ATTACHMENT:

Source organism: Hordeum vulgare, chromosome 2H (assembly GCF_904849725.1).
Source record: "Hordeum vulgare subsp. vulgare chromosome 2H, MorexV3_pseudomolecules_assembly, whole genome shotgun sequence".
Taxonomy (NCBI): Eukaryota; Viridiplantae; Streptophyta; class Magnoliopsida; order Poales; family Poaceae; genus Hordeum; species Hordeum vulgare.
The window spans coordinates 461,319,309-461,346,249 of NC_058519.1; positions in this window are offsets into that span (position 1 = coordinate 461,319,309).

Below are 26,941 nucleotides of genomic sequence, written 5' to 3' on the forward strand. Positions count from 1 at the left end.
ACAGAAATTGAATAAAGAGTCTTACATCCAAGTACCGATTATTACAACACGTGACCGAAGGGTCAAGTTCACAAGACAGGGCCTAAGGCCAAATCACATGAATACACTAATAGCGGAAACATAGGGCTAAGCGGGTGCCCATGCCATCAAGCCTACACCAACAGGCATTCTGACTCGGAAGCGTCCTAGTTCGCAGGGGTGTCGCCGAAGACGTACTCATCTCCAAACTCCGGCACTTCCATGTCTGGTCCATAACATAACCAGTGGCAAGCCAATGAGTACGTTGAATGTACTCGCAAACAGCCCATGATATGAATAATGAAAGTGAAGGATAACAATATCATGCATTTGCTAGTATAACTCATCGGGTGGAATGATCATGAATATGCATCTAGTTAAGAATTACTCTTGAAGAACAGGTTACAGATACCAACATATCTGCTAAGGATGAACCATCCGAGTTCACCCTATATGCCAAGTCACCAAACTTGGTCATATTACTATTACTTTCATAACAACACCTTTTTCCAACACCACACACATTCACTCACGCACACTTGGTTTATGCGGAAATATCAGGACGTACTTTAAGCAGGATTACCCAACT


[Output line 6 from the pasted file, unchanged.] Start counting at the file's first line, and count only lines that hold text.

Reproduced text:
ACAGAAATTGAATAAAGAGTCTTACATCCAAGTACCGATTATTACAACACGTGACCGAAGGGTCAAGTTCACAAGACAGGGCCTAAGGCCAAATCACATGAATACACTAATAGCGGAAACATAGGGCTAAGCGGGTGCCCATGCCATCAAGCCTACACCAACAGGCATTCTGACTCGGAAGCGTCCTAGTTCGCAGGGGTGTCGCCGAAGACGTACTCATCTCCAAACTCCGGCACTTCCATGTCTGGTCCATAACATAACCAGTGGCAAGCCAATGAGTACGTTGAATGTACTCGCAAACAGCCCATGATATGAATAATGAAAGTGAAGGATAACAATATCATGCATTTGCTAGTATAACTCATCGGGTGGAATGATCATGAATATGCATCTAGTTAAGAATTACTCTTGAAGAACAGGTTACAGATACCAACATATCTGCTAAGGATGAACCATCCGAGTTCACCCTATATGCCAAGTCACCAAACTTGGTCATATTACTATTACTTTCATAACAACACCTTTTTCCAACACCACACACATTCACTCACGCACACTTGGTTTATGCGGAAATATCAGGACGTACTTTAAGCAGGATTACCCAACT